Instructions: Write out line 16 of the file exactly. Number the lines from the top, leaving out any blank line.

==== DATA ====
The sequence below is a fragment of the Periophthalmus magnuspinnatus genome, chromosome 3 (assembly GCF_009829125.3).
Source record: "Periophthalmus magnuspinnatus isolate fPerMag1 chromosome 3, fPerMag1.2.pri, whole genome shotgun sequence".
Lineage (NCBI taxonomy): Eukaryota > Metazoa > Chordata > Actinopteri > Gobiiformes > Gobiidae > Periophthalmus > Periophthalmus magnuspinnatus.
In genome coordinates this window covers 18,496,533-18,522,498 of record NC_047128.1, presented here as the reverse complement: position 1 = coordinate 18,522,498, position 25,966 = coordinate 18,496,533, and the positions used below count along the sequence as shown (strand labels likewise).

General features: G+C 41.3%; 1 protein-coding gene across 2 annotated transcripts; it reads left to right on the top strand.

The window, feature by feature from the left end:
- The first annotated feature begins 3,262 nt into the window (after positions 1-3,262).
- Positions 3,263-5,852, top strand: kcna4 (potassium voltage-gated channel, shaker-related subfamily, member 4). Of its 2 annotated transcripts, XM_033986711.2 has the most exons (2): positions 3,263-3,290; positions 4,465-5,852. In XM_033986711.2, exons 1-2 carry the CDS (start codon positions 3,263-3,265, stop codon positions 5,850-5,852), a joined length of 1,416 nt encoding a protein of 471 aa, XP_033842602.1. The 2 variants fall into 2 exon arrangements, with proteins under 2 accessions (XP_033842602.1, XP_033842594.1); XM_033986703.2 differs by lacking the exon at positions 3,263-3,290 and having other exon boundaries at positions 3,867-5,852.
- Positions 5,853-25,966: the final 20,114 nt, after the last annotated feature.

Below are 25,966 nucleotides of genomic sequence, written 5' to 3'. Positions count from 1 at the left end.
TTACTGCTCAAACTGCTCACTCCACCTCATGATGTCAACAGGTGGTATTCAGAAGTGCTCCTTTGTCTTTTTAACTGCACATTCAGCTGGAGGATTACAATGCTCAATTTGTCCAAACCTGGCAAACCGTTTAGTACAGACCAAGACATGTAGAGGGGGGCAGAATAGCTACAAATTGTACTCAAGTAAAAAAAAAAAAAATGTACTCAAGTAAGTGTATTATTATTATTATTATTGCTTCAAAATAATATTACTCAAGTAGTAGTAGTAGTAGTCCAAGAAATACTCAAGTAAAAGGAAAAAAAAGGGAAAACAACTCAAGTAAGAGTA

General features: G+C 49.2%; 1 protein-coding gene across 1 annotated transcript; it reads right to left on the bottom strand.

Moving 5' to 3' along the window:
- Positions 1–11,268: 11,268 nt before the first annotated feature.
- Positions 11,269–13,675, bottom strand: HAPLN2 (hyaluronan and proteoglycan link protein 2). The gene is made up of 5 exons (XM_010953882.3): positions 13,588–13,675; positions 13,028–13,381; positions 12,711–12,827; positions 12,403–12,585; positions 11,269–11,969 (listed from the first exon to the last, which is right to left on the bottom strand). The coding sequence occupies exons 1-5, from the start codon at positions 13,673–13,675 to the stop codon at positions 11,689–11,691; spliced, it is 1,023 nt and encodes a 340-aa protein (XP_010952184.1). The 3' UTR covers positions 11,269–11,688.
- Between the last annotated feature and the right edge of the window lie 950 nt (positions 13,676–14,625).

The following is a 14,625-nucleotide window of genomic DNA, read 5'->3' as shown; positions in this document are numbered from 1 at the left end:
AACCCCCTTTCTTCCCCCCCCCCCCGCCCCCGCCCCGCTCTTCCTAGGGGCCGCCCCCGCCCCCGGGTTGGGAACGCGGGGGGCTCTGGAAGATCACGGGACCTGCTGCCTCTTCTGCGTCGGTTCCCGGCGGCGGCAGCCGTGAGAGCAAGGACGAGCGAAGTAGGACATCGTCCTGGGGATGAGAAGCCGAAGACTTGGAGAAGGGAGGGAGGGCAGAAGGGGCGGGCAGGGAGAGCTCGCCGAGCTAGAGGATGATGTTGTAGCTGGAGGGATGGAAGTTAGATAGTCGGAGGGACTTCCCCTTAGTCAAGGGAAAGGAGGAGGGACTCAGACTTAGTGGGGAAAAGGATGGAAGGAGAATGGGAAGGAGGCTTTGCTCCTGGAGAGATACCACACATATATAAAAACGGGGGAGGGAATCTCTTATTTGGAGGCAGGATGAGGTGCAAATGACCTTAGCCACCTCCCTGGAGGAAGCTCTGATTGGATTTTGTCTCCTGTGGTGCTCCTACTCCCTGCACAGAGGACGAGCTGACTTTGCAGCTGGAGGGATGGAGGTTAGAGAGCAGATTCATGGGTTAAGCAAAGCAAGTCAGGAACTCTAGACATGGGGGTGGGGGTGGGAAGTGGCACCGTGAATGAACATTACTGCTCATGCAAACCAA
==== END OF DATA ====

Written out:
- Between the last annotated feature and the right edge of the window lie 950 nt (positions 13,676–14,625).